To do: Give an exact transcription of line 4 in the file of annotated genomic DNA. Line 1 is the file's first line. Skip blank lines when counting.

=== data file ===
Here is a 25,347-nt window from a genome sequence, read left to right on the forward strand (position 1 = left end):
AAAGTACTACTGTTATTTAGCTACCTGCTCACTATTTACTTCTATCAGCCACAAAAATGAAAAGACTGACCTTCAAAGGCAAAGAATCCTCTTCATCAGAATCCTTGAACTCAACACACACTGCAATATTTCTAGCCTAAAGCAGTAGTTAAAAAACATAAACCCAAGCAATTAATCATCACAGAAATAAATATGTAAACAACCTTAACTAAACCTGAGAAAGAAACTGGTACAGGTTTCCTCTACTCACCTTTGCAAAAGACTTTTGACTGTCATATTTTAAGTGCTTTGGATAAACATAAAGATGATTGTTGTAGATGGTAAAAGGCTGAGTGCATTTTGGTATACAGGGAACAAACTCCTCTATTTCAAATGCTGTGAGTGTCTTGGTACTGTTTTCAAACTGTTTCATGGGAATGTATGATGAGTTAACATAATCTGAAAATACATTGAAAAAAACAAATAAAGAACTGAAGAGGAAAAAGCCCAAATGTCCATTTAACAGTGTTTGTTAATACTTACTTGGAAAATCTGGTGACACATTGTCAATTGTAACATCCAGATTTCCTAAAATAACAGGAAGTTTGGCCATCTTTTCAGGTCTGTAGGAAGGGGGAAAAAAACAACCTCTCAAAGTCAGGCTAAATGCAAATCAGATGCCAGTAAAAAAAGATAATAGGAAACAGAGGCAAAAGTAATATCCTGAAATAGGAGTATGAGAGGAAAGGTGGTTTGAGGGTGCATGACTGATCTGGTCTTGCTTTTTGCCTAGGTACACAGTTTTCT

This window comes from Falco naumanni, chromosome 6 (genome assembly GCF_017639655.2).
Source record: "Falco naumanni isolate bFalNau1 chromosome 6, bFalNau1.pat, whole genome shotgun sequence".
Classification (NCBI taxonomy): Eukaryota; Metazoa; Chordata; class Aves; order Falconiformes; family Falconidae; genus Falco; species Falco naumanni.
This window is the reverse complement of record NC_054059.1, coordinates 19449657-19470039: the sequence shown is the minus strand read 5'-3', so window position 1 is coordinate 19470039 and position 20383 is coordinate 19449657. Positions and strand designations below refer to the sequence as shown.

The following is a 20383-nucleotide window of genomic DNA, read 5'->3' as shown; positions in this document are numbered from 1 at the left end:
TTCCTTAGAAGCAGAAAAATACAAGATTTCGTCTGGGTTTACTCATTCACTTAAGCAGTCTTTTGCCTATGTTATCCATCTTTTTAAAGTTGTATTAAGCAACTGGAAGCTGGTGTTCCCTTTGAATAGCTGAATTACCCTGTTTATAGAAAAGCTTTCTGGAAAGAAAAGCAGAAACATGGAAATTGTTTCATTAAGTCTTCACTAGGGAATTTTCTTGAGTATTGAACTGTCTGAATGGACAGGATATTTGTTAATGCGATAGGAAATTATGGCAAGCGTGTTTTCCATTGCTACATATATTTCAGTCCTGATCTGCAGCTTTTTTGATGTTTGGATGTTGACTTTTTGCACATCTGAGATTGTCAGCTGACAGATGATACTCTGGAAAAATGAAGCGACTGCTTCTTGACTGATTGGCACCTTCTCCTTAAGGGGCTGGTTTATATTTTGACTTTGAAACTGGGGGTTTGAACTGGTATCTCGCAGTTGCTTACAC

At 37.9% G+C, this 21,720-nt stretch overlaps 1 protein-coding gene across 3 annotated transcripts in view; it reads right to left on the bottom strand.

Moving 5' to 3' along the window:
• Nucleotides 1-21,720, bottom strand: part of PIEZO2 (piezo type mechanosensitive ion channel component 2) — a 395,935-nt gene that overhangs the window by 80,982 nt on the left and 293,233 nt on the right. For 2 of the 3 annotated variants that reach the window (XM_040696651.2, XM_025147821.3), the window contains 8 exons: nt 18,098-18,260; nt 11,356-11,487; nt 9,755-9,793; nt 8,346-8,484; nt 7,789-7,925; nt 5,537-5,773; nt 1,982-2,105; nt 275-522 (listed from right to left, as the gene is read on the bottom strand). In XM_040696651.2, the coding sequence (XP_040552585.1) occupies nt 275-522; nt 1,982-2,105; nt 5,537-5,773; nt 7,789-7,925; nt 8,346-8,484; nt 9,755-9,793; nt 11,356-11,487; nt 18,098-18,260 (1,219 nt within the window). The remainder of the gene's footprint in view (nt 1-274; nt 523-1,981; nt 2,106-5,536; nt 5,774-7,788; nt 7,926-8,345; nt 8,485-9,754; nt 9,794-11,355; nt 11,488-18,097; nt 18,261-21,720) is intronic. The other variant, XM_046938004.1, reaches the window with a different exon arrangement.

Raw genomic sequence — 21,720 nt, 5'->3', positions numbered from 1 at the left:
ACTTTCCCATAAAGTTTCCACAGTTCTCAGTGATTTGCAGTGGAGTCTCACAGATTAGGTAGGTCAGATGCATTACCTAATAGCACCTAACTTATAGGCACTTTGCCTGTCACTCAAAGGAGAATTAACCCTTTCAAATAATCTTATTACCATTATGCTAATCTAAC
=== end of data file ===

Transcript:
Source record: "Falco naumanni isolate bFalNau1 chromosome 6, bFalNau1.pat, whole genome shotgun sequence".